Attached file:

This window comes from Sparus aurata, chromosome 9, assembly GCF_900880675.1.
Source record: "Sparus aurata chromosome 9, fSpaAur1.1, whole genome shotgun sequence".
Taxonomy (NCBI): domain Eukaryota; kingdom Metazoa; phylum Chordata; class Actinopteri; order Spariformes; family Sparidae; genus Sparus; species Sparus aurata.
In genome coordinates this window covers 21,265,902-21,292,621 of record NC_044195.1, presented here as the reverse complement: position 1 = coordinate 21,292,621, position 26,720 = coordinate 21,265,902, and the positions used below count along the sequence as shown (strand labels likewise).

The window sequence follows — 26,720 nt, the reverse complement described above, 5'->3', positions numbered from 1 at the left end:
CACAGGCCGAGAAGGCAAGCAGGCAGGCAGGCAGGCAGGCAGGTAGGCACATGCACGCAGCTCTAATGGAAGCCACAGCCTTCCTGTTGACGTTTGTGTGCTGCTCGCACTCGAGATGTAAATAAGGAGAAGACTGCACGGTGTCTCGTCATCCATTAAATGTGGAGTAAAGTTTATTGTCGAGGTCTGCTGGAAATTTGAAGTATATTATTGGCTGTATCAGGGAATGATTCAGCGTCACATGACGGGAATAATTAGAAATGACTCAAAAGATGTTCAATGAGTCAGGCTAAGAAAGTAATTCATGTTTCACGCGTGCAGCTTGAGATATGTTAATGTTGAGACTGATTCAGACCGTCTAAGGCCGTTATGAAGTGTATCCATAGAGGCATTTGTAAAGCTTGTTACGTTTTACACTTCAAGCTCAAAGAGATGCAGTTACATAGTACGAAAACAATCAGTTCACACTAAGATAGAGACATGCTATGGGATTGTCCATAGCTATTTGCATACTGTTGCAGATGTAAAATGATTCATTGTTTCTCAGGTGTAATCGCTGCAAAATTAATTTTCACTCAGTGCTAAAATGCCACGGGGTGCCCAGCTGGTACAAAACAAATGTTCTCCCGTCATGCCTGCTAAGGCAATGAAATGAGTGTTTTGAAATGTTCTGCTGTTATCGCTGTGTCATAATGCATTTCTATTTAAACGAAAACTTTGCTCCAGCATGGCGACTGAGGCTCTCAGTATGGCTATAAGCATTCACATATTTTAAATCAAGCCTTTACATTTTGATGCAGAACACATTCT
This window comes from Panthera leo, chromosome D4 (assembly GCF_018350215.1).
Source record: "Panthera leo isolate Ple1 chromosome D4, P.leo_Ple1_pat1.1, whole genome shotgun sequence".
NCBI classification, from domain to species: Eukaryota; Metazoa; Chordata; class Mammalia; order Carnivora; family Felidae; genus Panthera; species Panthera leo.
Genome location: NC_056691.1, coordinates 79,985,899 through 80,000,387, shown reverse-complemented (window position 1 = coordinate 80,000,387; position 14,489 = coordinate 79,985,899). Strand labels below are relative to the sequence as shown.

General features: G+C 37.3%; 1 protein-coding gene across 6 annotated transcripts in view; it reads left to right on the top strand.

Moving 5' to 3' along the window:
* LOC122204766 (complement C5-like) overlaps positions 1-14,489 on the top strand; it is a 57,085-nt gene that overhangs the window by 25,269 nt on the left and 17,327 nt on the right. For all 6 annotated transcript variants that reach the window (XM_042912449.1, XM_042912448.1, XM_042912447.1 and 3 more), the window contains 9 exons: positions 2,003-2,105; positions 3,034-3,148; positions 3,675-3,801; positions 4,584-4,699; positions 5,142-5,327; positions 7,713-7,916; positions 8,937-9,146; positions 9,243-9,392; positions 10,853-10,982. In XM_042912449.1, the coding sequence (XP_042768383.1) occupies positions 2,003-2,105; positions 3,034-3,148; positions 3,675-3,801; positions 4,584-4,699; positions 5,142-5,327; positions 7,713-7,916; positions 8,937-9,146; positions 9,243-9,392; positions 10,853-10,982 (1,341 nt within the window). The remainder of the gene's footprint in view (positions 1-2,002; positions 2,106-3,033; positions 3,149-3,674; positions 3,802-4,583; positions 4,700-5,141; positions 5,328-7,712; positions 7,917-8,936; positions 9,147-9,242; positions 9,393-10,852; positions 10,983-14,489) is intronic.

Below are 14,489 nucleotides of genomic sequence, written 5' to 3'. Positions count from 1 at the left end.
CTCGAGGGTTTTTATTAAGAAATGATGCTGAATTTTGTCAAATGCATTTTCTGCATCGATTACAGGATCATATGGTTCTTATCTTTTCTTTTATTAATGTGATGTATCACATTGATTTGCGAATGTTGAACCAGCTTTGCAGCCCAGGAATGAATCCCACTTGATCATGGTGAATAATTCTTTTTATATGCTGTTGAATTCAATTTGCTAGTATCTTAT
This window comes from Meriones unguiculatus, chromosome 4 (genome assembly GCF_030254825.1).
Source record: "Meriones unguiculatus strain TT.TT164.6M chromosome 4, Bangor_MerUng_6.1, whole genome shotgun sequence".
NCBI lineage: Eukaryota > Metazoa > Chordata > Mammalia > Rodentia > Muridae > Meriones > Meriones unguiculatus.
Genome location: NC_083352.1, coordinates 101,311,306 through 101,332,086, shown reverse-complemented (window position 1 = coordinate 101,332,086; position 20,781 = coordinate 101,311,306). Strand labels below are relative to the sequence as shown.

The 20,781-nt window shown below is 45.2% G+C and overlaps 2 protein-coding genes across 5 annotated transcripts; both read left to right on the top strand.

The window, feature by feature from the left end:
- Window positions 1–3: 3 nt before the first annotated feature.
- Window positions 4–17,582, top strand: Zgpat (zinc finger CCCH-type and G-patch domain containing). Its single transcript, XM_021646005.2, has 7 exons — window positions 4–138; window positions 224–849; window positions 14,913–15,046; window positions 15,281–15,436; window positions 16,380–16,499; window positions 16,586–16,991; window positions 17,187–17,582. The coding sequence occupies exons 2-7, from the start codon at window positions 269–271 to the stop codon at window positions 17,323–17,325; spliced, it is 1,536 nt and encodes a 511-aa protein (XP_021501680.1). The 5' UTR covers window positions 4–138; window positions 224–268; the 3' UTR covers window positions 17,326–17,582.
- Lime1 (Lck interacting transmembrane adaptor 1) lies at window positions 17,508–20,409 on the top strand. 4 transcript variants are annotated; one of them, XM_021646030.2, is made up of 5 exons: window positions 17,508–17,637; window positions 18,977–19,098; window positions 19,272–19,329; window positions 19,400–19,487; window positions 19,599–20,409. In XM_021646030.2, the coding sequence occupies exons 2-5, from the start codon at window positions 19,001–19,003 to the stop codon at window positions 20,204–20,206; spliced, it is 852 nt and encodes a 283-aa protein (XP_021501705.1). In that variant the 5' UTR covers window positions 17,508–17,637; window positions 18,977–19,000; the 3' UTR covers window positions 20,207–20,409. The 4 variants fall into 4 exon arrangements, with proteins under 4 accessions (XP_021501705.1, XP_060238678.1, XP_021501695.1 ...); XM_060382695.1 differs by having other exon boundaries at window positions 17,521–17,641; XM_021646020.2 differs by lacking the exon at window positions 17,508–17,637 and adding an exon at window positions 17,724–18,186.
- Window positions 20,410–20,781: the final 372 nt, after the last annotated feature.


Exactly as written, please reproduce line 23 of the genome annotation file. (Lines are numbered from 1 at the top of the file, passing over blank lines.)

- Window positions 4–17,582, top strand: Zgpat (zinc finger CCCH-type and G-patch domain containing). Its single transcript, XM_021646005.2, has 7 exons — window positions 4–138; window positions 224–849; window positions 14,913–15,046; window positions 15,281–15,436; window positions 16,380–16,499; window positions 16,586–16,991; window positions 17,187–17,582. The coding sequence occupies exons 2-7, from the start codon at window positions 269–271 to the stop codon at window positions 17,323–17,325; spliced, it is 1,536 nt and encodes a 511-aa protein (XP_021501680.1). The 5' UTR covers window positions 4–138; window positions 224–268; the 3' UTR covers window positions 17,326–17,582.